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The Almost Mythical Andrea Crestadoro

Price: £10.00

By Lucy M. Evans BA Hons, Post Grad.Dip. Lib.

Andrea Crestadoro (1808-1879) was a remarkable man whose ingenious mind and imagination produced strange offspring, from startling inventions through to a vision of the Internet. Born in Italy, he came to England in 1849 with ambitions as an inventor but like many failed to make it pay. Being a scholar, a researcher and fascinated by information, he turned to indexing, created the Key Word In Context (KWIC) index, rediscovered by computer scientists in the 1950s, and wrote a marvellous pamphlet on catalogues, which is visionary in scope. By a stroke of luck, he became Chief Librarian of Manchester Free Libraries in 1864. The catalogues he produced there were greatly admired: his model was followed by most of the early public libraries. Crestadoro pioneered employment of women in public libraries. Despite his respectable position he never stopped inventing. As an author he produced various works in Italian, French and English and is said to have influenced the prime minister, Cavour, in first days of Italian unification.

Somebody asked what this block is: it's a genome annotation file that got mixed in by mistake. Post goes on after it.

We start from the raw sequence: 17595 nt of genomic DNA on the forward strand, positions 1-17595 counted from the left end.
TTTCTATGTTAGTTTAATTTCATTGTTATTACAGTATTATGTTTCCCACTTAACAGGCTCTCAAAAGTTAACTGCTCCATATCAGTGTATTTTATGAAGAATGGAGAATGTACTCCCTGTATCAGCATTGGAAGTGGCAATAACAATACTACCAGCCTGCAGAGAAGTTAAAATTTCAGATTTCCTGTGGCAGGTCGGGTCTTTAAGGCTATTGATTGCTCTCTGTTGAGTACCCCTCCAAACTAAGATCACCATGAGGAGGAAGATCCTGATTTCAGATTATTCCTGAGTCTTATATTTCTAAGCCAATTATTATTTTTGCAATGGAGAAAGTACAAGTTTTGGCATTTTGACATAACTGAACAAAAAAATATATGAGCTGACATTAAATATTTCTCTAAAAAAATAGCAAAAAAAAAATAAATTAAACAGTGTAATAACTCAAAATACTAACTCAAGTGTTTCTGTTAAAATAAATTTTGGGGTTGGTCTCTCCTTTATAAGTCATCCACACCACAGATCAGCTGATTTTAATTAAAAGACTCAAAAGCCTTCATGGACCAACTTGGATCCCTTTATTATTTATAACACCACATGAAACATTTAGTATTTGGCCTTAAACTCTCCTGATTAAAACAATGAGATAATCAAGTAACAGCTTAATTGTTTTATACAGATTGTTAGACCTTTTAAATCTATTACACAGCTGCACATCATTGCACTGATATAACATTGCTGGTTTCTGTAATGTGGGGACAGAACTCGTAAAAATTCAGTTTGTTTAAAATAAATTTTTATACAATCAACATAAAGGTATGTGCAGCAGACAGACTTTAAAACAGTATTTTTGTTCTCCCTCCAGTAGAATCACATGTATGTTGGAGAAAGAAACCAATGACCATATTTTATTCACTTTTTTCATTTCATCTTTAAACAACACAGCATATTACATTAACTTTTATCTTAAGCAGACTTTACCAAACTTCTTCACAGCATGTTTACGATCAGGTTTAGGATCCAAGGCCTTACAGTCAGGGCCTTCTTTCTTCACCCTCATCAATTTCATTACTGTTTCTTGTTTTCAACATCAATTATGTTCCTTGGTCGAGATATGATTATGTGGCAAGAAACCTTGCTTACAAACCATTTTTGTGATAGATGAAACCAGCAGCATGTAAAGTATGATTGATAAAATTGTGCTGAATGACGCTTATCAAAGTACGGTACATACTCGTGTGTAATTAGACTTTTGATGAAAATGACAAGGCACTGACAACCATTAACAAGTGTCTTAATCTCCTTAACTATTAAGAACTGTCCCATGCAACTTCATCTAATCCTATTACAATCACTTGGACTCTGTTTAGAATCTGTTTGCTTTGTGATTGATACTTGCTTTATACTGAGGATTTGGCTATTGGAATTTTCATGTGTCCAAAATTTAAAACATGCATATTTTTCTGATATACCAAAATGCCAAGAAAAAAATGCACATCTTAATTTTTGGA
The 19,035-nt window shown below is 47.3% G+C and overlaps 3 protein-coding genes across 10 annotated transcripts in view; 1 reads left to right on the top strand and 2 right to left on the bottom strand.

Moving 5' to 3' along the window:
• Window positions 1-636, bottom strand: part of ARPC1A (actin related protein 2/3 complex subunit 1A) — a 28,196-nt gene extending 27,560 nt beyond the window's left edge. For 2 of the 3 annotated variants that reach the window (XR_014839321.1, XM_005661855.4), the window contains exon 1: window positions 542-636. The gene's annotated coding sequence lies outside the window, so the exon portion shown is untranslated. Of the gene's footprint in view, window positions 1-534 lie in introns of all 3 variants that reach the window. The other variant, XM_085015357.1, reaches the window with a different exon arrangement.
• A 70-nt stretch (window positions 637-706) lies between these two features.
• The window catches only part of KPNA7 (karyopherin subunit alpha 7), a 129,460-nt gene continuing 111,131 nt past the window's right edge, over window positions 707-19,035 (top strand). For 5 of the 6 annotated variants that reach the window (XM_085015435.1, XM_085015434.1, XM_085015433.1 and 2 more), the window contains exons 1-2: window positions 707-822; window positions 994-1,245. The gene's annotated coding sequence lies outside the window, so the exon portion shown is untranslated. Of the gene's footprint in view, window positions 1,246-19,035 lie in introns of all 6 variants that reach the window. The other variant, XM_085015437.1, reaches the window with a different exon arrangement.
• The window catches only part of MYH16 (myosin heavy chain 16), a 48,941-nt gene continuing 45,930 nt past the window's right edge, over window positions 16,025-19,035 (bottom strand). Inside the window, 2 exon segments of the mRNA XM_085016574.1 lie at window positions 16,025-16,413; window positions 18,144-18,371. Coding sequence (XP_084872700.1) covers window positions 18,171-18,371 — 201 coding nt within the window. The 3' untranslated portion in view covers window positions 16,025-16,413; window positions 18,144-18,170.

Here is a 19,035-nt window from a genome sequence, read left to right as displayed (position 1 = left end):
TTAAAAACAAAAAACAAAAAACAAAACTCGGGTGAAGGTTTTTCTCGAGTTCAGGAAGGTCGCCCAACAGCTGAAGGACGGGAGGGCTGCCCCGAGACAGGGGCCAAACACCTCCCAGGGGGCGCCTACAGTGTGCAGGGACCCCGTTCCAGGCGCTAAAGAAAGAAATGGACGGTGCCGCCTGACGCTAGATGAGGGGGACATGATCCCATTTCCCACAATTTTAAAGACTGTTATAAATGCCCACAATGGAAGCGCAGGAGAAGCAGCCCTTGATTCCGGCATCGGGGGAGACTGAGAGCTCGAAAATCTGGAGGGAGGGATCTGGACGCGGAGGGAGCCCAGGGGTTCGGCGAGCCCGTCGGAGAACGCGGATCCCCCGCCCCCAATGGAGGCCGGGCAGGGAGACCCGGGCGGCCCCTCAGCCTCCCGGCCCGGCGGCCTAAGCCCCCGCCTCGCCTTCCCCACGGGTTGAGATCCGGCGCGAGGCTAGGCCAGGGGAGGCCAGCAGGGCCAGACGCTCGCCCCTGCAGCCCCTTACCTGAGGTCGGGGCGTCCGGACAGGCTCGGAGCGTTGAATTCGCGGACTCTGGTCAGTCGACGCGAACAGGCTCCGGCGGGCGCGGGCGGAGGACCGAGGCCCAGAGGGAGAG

Lucy M Evans is a qualified librarian who has worked for many years at The British Library, Boston Spa. Having encountered Crestadoro in background reading for a project, she was drawn to the challenge of unearthing the story of this obscure figure.

Coming from Manchester herself, Crestadoro’s love of the city was an added inducement. There have been some surprises in her research. Crestadoro can be credited with a number of “firsts”. In his time he was a key figure in librarianship and she found his influences in much of her daily work. Crestadoro also had his own secrets. And who could not warm to the man who invented the metallic balloon?

The book covers a biographical outline, Crestadoro’s works in different languages, his inventions (he exhibited at the Great Exhibition), his attempts at earning a living in London, and his final period in Manchester. As so little is known of him, much is told through other figures in his landscapes, from Italian political exiles, engineers, publishers and printers through to the staff and committees of the Manchester Free Libraries.

373 pages 36 illustrations

The book will be supplied as a pdf on a CD